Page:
7. ADDITIONALLY IMPORTANT: Occasionally, step #6 will cause the tailpiece to look too high, but this will not cause a problem unless it creates slack in the tailpiece assembly itself. To check for slack, grab the rear of the Handle Assembly (not the Bender Handle) and try to move it up and down. If there is slack in the mounting bolt studs or the tailpiece where the Stop Bar slides onto the studs, steps should be taken to remove this slack to prevent any pitch problems. Here's how to correct that. One solution is to remove the mounting studs from the guitar and wrap the threads with thin plastic wrap or Teflon pipe tape until they screw back into the guitar without slack or any movement. If there is slack where the Stop Bar itself slides onto the tailpiece mounting studs you can, using thin plastic (such as a guitar string package or other suitable thickness of material), cut some thin U-shaped shims to slip around the studs between the underside of the Stop Bar and the flanges on the studs (See Fig. 3). 


Fig. 3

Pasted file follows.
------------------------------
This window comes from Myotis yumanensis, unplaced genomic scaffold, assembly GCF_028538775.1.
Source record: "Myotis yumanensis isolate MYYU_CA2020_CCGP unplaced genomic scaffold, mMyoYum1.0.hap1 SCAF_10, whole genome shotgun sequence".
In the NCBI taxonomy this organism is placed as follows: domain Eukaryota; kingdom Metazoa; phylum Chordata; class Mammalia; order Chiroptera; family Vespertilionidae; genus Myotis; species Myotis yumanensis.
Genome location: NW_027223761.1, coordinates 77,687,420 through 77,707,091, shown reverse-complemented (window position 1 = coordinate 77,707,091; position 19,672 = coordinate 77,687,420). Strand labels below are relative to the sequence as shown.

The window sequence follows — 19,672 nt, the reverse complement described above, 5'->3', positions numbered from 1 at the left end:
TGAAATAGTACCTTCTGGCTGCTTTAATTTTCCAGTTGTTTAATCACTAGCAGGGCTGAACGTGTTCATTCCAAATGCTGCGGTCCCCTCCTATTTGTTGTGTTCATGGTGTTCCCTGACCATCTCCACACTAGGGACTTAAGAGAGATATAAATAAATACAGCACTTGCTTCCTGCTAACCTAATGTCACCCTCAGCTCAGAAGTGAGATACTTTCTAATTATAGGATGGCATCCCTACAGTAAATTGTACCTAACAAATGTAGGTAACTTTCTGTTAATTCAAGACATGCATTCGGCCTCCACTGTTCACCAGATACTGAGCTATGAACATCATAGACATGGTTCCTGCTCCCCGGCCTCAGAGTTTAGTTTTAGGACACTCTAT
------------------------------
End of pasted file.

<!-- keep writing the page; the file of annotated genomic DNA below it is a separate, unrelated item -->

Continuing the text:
Thin U-shaped shim

   


Once the shim is in place, excess can be trimmed with a single edge razor blade. Another solution here is, once you’ve determined the correct height of the Stop Bar Tailpiece, alternately adjust the big E string end of the tailpiece down one full turn and the little E string end up the same, putting the Stop Bar in a “bind” between the two mounting studs until no slack is present. This could take some trial and error in order to keep the tailpiece height at the proper level as described in step #6.

8. An electronic tuner is helpful in this next step. Now, tighten string to pitch.and make sure it stays in tune after a stretch. Flip the Adjustment Screw Lock out in a clockwise direction (looking down on it from the rear) until you can turn the adjustment screw with your thumb and finger. To adjust the pitch “travel” of the Bender Handle, turn the Adjustment Screw until the handle, when depressed all the way down, raises the string to the desired pitch, usually one whole tone. Alternately release the Bender Handle, adjust the Screw, and depress the Handle to check pitch until you have reached the desired pitch. NOTE: Holding the Bender Handle down while adjusting the screw will not always get you to the desired pitch and may damage the rubber landing pad. Once you have attained the desired pitch, hold the Adjustment Screw in place and tuck the Adjustment Screw Lock back under the Bender Handle, locking it in place.